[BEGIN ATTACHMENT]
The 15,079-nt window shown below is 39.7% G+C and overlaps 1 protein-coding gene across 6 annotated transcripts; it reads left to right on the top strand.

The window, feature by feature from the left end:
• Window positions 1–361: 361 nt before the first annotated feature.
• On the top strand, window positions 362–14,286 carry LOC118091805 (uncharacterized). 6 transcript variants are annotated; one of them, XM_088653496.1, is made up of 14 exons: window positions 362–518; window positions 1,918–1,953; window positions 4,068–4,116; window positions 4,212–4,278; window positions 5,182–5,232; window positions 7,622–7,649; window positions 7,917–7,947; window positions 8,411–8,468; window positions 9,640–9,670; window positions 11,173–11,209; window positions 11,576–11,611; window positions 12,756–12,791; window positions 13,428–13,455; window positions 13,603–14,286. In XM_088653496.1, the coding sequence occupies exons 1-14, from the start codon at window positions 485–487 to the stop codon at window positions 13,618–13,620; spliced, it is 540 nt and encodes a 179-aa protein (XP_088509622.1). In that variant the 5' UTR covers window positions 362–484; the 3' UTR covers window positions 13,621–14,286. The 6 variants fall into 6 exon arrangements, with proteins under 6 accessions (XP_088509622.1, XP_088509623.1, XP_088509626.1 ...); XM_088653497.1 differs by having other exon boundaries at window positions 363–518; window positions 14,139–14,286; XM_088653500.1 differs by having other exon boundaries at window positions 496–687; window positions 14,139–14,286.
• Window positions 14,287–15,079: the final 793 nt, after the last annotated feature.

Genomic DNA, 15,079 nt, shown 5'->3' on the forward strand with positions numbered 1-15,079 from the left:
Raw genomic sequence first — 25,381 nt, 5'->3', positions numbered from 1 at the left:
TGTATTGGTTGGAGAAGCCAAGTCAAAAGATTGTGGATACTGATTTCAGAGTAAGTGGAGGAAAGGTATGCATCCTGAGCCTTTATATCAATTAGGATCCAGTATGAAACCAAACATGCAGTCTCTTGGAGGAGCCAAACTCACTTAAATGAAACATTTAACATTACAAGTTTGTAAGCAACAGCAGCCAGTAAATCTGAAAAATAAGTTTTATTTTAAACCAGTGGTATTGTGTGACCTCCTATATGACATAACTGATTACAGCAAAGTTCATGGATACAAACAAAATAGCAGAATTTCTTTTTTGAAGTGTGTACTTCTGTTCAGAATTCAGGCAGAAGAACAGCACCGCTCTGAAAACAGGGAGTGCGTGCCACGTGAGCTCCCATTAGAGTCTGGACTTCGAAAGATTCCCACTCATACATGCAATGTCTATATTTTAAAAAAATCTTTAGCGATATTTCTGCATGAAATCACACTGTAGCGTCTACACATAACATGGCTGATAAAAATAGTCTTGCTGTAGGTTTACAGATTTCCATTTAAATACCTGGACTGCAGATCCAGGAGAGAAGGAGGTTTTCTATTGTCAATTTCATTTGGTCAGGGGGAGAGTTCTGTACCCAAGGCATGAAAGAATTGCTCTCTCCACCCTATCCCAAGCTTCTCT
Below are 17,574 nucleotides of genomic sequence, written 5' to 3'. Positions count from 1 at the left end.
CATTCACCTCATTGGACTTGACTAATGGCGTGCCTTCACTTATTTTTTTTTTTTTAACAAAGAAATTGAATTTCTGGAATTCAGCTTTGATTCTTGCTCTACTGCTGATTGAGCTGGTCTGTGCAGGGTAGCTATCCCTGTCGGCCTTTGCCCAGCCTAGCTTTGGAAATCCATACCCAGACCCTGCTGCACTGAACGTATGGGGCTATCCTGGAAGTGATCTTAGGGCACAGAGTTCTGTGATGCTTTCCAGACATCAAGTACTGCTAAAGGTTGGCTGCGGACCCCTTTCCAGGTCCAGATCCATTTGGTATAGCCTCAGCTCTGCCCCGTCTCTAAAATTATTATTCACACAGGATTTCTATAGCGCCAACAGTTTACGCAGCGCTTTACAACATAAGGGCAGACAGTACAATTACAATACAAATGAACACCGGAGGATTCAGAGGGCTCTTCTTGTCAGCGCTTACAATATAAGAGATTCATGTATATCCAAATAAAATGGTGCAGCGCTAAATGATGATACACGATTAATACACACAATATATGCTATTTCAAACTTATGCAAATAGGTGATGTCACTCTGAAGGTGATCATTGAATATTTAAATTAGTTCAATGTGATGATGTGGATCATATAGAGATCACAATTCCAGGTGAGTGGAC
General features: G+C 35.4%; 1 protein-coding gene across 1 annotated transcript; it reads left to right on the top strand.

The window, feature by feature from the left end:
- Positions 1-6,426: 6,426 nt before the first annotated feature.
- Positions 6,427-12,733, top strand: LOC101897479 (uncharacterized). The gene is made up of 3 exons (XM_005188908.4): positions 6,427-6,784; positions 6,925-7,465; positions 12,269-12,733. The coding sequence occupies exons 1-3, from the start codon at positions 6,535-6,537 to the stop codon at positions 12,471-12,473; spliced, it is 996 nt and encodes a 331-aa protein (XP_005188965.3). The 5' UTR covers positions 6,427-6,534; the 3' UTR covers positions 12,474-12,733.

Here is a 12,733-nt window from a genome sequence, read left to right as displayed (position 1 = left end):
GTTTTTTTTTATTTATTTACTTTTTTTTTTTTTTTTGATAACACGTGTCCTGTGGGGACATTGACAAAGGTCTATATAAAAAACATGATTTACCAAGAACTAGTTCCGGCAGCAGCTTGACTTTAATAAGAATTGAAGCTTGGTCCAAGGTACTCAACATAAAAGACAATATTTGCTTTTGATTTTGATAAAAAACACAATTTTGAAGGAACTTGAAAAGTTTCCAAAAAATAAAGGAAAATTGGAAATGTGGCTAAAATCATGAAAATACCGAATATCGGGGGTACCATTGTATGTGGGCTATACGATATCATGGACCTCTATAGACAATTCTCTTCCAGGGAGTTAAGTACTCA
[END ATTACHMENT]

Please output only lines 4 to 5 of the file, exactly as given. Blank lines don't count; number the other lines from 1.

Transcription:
• On the top strand, window positions 362–14,286 carry LOC118091805 (uncharacterized). 6 transcript variants are annotated; one of them, XM_088653496.1, is made up of 14 exons: window positions 362–518; window positions 1,918–1,953; window positions 4,068–4,116; window positions 4,212–4,278; window positions 5,182–5,232; window positions 7,622–7,649; window positions 7,917–7,947; window positions 8,411–8,468; window positions 9,640–9,670; window positions 11,173–11,209; window positions 11,576–11,611; window positions 12,756–12,791; window positions 13,428–13,455; window positions 13,603–14,286. In XM_088653496.1, the coding sequence occupies exons 1-14, from the start codon at window positions 485–487 to the stop codon at window positions 13,618–13,620; spliced, it is 540 nt and encodes a 179-aa protein (XP_088509622.1). In that variant the 5' UTR covers window positions 362–484; the 3' UTR covers window positions 13,621–14,286. The 6 variants fall into 6 exon arrangements, with proteins under 6 accessions (XP_088509622.1, XP_088509623.1, XP_088509626.1 ...); XM_088653497.1 differs by having other exon boundaries at window positions 363–518; window positions 14,139–14,286; XM_088653500.1 differs by having other exon boundaries at window positions 496–687; window positions 14,139–14,286.
• Window positions 14,287–15,079: the final 793 nt, after the last annotated feature.